Gaining Attitude, Ready to Cruise

As we end the year it seems that many are anticipating great change in the future. I hear optimistic notes in voices about next year and beyond.

I just finished a deal for replacing a pickup truck fleet for a client. They let the current trucks run until the wheels were falling off as they were unclear if they even had a business future.

As I sit here typing, I await a phone call from the owner to let me know he is ready to sign the credit app , the first money he has borrowed since we took him through chapter 11 six years ago. He is out playing golf to get some in before the deep freeze rolls in next week.

Another group is building apartments in Georgia (the US one) and just decided to double the number of units.

My dental equipment startup which sells a lot to the VA is doing very well , as there is suddenly a massive desire to protect patients from infection , which our product does.

I once had an economics professor, very near his retirement explain to me that economics runs on numbers but economies run on optimism.

His face is in my mind this New Year’s Eve.

I wonder how far a President can go with infectious optimism? I expect farther than most realize.

Sometimes improving things is not just policy, it requires attitude. Attitude may be the most important thing in running large organizations.

TKC1101

About TKC1101

Curmudgeon (Reserve Status), Corporate Refugee, Proud Grandfather, Small Business Advisor and Salvage, Heinlein American
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23 Responses to Gaining Attitude, Ready to Cruise

  1. EThompsonEThompson says:

    Very timely post as one of our great American economists, Thomas Sowell, announces his retirement at age 86. I’m feeling a tad bereft at this news but my favorite historian Paul Johnson might agree with you here in his essay in Forbes “When Excess Is A Virtue.”

    Worth reading.

    http://www.forbes.com/sites/currentevents/2016/03/23/when-excess-is-a-virtue/

  2. BrentB67BrentB67 says:

    I am hearing some similar optimism, but when challenged on the execution the enthusiasm moderates.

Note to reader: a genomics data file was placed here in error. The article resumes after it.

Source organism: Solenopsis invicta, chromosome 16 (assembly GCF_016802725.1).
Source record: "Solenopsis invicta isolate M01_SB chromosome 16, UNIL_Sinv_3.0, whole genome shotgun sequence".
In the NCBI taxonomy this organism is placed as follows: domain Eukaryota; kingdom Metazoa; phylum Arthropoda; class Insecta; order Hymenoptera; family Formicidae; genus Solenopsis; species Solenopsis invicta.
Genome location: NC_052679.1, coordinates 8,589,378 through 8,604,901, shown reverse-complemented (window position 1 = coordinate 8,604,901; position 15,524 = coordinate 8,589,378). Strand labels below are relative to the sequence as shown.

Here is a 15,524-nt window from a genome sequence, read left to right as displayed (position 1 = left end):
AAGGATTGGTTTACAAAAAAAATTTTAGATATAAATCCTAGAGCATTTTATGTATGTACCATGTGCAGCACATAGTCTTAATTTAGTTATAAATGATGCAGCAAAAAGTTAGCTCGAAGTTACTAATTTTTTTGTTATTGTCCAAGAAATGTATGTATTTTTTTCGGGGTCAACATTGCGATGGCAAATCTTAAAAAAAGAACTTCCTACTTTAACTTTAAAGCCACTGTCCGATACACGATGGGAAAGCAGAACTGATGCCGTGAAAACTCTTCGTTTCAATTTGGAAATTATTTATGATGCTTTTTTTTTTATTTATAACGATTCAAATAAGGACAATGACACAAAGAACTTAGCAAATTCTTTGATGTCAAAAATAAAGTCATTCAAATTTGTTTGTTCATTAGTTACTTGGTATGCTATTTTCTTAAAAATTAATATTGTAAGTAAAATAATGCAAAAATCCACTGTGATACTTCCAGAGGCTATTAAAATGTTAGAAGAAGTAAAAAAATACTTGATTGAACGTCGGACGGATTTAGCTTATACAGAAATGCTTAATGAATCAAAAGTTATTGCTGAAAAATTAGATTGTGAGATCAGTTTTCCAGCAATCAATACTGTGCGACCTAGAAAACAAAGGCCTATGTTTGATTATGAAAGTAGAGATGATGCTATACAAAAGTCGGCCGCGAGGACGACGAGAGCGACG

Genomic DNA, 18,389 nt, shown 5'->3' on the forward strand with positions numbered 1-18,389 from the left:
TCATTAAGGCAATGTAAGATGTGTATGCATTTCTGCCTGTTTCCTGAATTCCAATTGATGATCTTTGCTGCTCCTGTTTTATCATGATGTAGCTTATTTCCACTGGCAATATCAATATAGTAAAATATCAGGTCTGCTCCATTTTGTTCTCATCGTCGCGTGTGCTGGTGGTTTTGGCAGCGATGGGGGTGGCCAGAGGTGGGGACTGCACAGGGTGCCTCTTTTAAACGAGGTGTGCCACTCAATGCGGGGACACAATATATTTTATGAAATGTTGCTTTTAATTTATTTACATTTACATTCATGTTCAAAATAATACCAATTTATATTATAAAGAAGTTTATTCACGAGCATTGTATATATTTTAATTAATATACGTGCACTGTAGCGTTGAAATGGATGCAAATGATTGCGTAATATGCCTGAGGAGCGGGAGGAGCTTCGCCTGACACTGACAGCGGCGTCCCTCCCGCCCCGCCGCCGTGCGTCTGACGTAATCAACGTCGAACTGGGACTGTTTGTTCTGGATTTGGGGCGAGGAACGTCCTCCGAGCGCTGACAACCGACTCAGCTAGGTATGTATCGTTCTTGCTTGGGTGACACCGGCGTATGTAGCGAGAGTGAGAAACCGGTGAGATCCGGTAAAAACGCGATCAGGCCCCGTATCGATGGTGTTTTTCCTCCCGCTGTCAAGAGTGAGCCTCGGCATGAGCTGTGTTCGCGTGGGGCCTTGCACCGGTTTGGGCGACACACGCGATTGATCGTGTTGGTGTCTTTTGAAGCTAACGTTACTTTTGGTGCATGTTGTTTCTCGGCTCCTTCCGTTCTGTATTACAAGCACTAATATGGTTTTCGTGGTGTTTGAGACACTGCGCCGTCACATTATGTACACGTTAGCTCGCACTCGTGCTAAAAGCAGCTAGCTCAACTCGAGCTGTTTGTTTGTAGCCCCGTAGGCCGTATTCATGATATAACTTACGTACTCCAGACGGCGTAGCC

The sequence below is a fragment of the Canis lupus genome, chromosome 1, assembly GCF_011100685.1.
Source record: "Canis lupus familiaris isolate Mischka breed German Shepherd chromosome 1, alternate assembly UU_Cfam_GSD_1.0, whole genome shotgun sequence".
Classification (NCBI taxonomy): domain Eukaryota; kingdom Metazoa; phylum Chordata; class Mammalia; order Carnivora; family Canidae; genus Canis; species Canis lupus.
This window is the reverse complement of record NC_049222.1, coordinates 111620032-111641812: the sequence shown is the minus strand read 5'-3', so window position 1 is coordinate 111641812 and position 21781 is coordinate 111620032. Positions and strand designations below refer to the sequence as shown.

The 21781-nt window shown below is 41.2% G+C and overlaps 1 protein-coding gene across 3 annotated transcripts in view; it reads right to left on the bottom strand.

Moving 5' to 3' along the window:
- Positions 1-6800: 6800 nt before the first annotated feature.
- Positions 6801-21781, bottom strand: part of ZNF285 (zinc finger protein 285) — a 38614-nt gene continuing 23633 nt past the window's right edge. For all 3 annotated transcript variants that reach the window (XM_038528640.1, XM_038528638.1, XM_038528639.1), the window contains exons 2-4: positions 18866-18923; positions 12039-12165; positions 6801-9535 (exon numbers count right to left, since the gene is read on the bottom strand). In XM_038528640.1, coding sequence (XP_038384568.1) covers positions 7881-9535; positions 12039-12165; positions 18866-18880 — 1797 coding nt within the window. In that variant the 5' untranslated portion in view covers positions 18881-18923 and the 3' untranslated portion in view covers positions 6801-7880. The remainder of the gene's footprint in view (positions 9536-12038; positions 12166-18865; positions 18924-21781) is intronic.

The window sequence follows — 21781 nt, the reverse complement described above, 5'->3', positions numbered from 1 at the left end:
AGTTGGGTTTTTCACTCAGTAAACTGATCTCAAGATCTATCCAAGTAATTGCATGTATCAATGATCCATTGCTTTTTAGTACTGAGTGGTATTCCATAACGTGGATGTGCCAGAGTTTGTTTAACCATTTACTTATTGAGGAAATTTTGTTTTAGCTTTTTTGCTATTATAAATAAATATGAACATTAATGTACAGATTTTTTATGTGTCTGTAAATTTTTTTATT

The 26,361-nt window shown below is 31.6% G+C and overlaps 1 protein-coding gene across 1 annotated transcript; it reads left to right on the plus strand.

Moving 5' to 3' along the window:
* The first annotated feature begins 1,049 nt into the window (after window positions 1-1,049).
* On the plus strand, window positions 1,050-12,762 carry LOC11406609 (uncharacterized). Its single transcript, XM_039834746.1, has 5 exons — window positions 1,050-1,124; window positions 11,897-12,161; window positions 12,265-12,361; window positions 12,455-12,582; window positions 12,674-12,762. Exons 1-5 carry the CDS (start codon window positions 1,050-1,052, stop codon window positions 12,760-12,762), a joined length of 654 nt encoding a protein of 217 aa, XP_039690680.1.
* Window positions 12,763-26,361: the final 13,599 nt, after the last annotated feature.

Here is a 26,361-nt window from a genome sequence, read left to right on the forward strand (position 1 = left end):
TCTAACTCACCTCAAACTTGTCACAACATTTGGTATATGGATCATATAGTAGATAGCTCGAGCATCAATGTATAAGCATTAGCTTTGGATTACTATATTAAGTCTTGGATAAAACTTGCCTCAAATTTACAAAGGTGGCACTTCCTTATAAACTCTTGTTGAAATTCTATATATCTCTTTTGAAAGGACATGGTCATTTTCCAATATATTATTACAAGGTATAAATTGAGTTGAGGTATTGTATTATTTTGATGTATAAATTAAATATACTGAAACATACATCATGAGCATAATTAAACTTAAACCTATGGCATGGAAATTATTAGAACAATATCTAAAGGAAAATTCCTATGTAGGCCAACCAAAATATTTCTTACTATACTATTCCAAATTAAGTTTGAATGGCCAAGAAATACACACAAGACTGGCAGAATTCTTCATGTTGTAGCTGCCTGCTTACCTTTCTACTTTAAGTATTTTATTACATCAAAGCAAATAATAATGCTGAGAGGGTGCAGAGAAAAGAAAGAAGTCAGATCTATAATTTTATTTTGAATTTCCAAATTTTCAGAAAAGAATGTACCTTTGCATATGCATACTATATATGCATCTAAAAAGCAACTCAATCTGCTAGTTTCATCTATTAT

There is definitely optimism regarding business, but what isn’t clear is where the firepower comes for buying/investment.

    All debt levels as measured by the federal reserve are higher than 2008 and the Fed is in a tightening cycle. This is not historically expansionary backdrop.

    I’ve heard responses ranging from tax reform allowing corporations to repatriate offshore capital to fed buying directly from Treasury 50-100 year bonds with nominal yields. The former may be of assistance the latter – then we are a banana republic.

    We never cured the ills of the last recession; we exacerbated them.

    I like the optimism, but am skeptical on the execution.

  3. TKC1101TKC1101 says:

    Brent, there is a level of significant investment that is off the radar. It is investors putting money into their own businesses, privately held. I know no measures of it, but these folks have parked their money in the market when the small business sector went to hell.

    Now, if they see demand coming back, it makes sense to take $500K out of the market and buy a piece of equipment to return 25% and more annually on the investment.

    The amount of deferred investment is staggering and has built up over ten years. Watch for activity in equipment makers and commercial starts for buildings.

    • BrentB67BrentB67 says:

      TKC1101, I don’t have a way to measure or get a good feel for that.

      I think if we are to have an economic expansion the only way we make another leg is primarily (solely?) through equity investment/capital as you suggest.

      Very good words.

  4. DevereauxDevereaux says:

    The essence of a market, the essence of buying/selling is attitudinal. Yes there is some math involved, but ultimately one chooses to buy or sell based upon one’s thought about the value present – to both sides. Those are attitude issues. One reason a car salesman will sell the exact same car to two different people for two different prices.